When you get paid to test beauty products for a living, what do you actually pay to use? ELLE’s Beauty Director Katy Young comes clean.
Did anyone really have a clue what all that toning was about back in the Nineties? Short of removing the last residue of foundation that my cleanser failed to shift, I was never really sure. Plus, given that toners then were mostly made from alcohol, the idea of subjecting my then juicy skin to ‘water’ that would (ironically) then leach out my own supplies always seemed a little counter intuitive to me. They were pointless at best’ harsh and stripping at worst.
But 30 years can do a lot to a product. Today, toners – or ‘essences’, ‘lotions’ or ‘solutions’ – are no longer the third wheel in a good skincare regime. Far from it: they are the resurfacing, collagen-boosting, acne-reducing, glow-getting and treatment-boosting wonders of our time.
The most basic job a toner has is that of skin balancer, gently nudging your face back to a respectable 5.5 pH where it can begin to protect itself again after all that double cleansing, which can otherwise send our skin into oil-producing overdrive. You’ll know you’re prone to this if you’re left with that tight, taught, feeling after cleansing. Sound familiar? Look for chamomile and plant-based tinctures that are both alcohol-free and suitable for sensitive types, and steer clear of acids.
Unless, that is, you want a little resurfacing. Not as brutal as it sounds, the modest alpha hydroxyl acid (AHA) which includes lactic (milk), glycolic (sugarcane) or malic (fruit) acid, breaks down bonds between cells and gently nibbles away at the top layer of dead, dulling cells, to reveal the fresh, dewy skin which was always hiding underneath all this time. And while these liquid exfoliants may trigger a mild tingling sensation at first, keep calm and carry on, as used daily they also brilliantly train your skin to regulate cell turnover, hold onto moisture far better and stimulate spongy skin collagen.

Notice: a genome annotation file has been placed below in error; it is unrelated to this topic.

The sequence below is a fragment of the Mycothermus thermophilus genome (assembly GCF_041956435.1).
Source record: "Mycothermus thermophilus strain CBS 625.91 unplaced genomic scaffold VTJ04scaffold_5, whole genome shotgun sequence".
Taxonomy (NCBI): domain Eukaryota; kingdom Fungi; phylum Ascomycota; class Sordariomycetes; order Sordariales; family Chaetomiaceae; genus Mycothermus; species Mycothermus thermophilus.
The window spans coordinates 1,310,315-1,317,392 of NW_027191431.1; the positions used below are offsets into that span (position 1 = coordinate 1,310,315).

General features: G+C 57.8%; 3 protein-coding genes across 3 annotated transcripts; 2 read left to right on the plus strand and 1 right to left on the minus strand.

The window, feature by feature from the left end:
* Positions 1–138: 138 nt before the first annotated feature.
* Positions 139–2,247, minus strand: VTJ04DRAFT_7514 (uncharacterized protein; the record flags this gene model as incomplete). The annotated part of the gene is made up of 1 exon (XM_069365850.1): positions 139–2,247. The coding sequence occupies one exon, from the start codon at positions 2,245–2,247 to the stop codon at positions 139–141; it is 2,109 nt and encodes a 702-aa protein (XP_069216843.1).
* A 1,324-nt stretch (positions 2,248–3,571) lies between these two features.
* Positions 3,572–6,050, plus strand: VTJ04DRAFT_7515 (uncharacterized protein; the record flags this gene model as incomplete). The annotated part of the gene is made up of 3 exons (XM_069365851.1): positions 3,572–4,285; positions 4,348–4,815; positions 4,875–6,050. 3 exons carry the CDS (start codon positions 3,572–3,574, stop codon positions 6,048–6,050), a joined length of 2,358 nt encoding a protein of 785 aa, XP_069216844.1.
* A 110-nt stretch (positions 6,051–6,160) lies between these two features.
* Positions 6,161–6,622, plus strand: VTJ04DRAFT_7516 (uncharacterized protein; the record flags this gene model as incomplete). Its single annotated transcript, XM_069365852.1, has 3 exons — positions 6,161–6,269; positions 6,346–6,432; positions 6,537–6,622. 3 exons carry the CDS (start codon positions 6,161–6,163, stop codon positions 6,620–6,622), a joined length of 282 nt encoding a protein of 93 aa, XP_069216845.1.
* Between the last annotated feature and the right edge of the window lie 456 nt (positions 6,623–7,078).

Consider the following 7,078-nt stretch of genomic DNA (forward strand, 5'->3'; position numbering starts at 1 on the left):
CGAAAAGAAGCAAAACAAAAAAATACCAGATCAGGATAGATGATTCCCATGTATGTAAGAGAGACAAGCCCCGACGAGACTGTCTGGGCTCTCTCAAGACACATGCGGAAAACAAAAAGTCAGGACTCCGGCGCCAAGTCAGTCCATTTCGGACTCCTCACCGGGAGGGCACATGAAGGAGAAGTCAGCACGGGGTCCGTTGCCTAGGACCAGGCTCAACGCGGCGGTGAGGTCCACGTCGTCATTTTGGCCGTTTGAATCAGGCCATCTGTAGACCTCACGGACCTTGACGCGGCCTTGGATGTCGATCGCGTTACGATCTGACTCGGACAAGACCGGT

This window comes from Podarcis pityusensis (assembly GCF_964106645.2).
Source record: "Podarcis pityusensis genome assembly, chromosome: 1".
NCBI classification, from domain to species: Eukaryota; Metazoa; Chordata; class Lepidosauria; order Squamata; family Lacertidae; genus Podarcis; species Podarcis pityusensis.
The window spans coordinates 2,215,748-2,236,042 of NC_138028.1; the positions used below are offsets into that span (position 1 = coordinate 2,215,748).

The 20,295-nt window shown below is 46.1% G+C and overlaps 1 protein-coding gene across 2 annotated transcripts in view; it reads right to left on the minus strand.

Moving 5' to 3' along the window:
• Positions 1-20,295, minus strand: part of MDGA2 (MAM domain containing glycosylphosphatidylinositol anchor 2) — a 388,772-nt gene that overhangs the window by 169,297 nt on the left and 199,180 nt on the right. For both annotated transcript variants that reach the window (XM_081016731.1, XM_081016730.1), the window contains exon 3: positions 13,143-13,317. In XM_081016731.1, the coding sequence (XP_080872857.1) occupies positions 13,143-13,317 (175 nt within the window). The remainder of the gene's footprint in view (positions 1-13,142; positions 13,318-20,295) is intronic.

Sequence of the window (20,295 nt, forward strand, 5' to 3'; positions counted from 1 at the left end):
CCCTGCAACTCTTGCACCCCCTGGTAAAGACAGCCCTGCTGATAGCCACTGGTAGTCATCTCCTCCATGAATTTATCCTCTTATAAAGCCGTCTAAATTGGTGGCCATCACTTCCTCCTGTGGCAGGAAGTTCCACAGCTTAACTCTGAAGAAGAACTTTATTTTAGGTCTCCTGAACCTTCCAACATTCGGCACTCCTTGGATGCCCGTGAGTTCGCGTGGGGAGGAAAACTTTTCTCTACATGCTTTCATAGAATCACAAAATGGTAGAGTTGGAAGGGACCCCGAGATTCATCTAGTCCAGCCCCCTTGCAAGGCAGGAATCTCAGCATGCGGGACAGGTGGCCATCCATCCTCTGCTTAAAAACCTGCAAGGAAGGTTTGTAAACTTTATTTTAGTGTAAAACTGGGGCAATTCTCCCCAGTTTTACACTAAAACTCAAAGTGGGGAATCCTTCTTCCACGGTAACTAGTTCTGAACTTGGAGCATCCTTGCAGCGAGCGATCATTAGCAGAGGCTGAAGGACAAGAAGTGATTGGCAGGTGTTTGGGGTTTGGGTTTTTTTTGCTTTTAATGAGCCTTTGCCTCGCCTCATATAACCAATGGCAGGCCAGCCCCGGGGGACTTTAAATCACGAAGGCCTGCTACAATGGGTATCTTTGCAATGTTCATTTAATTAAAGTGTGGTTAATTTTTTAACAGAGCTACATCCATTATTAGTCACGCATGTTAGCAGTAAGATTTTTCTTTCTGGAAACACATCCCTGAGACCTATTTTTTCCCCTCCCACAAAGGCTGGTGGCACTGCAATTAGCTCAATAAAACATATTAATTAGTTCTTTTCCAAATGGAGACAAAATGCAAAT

A salicylic acid however, being a ‘beta’ hydroxyl acid (BHA) which has a slightly smaller molecular size, is able to go far deeper into any plugged pores for a nice deep clean, making it a good, and by the way very gentle, choice for acne or blackhead sufferers. Most will be labelled ‘salicylic’ on the front of the bottle, if not on the ingredient list round the back.
A lot of die-hard toner fans will swear by their daily dose for hydrating or softening powers. What you want to look out for are lotions that contain hyaluronic acid (this flogged horse is very much alive and kicking), as well as aloe, glycerin and even algae extract which will help your face to hold onto moisture like a sponge.
My favourite toners, however, are those that prep your skin so well that they set the scene beautifully for any product that you layer on over the top, enabling active ingredients to penetrate into the skin, rather than just redundantly sit on top. Tinctures that use polyhydroxy acids (PHAs), the even gentler exfoliating cousin of AHAs, are your best bet here. Genuine beauty bargains are rare, but with its ability to supercharge skincare so that you use less of it, and what you do use does more, this kind of toner is definitely one.
Sure, I’m by no means a money-saving expert, but if I could encourage you to invest wisely in your good skincare regime, it would probably start here.
Estée Lauder Micro Essence Skin Activating Treatment Lotion – £48
REN Clairmatte Clarifying Toner – £18
Pixi Glow Tonic – £18
The Inkey List PHA Toner – £9.99
La Roche-Posay Effaclar Clarifying Lotion – £12.50
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